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October 28, 2005


John Ruch asks why Superman did not use his powers to end the Second World War. Good question.

Superman debuted in 1938 and quickly became the most powerful comic-book character, possessing almost infinite strength, speed and invulnerability. But the outbreak of World War II put his writers in a pickle that was widely discussed in the popular press. It was impossible for Superman not to get involved in the war, but it was a war he’d win within minutes—and that would be absurd and insulting compared to reality. Time said of Superman in 1942, "As the mightiest, fightingest American, he ought to join up. But he just can’t."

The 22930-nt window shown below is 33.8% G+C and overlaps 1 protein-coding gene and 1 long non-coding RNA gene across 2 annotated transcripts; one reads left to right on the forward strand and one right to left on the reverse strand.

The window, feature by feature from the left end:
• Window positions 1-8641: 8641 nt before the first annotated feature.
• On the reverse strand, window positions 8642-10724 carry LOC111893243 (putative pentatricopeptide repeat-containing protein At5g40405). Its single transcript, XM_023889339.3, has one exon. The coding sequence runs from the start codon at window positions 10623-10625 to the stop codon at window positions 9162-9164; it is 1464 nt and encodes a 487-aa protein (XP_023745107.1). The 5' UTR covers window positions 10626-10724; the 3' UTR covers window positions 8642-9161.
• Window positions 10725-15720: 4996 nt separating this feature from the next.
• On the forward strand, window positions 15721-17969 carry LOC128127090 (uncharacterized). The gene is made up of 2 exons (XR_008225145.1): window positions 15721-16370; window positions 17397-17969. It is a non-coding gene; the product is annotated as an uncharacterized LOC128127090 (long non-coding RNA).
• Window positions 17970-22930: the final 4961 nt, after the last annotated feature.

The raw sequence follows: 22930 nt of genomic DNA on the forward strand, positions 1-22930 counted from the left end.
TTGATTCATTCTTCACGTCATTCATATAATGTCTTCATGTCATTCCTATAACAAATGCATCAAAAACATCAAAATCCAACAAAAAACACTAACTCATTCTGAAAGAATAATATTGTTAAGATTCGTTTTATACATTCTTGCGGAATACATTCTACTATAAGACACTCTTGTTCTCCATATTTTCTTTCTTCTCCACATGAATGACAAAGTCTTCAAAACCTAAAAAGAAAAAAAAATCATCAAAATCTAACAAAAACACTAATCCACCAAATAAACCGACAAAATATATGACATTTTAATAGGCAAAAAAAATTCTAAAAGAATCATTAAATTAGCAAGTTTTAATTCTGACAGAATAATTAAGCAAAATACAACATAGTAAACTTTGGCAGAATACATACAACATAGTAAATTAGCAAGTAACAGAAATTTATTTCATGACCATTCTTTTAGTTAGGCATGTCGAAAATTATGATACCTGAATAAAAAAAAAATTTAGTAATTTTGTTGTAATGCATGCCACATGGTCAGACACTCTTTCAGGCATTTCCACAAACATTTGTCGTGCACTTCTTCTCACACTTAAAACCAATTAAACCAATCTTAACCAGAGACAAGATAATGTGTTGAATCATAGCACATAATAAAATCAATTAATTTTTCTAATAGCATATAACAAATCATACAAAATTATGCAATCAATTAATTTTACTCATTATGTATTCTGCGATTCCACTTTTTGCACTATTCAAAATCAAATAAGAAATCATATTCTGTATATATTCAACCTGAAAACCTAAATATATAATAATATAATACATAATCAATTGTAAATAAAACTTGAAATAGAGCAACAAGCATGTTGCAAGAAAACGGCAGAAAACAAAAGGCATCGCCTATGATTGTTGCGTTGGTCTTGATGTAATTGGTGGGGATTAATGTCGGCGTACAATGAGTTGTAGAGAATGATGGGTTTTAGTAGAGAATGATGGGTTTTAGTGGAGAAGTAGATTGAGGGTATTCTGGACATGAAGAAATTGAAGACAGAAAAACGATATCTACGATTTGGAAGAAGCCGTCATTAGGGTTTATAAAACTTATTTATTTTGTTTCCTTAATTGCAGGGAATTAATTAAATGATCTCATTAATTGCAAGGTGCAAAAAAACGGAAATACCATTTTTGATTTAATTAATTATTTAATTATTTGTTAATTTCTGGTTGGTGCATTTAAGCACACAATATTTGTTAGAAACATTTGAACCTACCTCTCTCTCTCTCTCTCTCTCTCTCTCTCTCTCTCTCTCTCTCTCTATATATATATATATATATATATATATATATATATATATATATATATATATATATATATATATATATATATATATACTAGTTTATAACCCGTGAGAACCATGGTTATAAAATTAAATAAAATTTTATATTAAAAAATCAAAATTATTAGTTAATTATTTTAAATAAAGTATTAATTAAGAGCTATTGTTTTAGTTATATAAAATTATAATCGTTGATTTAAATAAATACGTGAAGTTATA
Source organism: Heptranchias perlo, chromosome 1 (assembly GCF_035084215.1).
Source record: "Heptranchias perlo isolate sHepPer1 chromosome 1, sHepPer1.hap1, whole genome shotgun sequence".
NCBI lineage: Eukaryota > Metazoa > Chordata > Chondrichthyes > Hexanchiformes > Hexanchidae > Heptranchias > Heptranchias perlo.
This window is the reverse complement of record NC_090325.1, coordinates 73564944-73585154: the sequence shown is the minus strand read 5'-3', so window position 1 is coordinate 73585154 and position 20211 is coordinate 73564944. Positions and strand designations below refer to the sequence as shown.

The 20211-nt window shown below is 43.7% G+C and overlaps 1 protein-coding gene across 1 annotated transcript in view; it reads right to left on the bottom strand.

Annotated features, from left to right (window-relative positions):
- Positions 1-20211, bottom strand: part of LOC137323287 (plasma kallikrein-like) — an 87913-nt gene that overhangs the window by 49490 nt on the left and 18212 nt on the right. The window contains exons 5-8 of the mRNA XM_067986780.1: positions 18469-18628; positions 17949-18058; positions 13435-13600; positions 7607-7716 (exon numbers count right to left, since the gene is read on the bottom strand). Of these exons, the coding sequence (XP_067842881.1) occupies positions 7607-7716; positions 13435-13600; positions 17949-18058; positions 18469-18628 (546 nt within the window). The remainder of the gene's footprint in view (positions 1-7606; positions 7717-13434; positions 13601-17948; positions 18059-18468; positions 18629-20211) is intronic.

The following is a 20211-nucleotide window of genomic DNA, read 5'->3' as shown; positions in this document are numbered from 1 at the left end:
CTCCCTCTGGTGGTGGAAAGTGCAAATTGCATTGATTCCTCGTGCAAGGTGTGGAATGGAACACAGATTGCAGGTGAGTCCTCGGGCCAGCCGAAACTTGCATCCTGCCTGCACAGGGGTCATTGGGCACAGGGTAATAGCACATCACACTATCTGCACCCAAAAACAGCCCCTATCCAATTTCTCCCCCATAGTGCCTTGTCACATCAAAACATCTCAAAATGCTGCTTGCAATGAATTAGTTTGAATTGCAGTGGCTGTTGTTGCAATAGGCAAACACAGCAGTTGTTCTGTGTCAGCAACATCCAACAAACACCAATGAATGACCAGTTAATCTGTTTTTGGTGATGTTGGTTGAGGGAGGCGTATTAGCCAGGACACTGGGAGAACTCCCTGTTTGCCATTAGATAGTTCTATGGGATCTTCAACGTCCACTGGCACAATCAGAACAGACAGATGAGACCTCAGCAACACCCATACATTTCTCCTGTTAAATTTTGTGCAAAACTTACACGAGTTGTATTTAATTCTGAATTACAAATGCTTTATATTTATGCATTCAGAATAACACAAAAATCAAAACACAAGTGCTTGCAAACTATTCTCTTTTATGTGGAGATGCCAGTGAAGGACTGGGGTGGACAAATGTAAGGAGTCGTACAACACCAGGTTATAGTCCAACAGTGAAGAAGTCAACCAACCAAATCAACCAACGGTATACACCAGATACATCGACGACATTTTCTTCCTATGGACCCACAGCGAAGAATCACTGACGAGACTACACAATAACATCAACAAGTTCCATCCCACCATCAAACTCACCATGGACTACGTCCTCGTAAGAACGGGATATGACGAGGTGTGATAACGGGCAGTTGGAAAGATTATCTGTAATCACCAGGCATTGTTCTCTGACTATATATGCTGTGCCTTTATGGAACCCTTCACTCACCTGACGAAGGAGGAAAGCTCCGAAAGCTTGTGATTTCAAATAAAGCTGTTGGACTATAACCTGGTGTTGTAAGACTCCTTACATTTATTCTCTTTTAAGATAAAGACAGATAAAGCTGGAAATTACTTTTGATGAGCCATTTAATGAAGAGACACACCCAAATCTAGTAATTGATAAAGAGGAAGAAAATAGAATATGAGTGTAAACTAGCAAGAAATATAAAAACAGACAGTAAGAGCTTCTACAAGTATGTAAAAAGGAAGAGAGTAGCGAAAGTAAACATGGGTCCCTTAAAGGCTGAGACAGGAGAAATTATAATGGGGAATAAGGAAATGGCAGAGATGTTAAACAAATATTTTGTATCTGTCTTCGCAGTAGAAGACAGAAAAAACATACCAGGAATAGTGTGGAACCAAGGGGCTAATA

The Nazis noticed the irony, too. A 1940 SS newspaper mocked Superman: "Once there was a man so strong that he could stop a speeding locomotive with his ring finger, but he didn’t do it."

The ersatz supermen of the SS were irked at a the thought of being smacked down by a chap in red underwear. One cannot help but notice their failure to mention the comic in question featured Superman hauling both Hitler and Stalin off for the judgement of the League of Nations. It is nice to learn the dictator's feelings were considered too touchy to withstand comic book mockery. One can only hope Kim Jong Il feels the same way about Team America: World Police. And whatever the brain trust at today's DC Comics might think, our updated League of Nations has sadly become an object of derision rather than a court of last resort (some nsfw language in that last link). Though I expect the same might be said for the efficacy of the original League of Nations.

Posted by Ghost of a flea at October 28, 2005 09:39 AM

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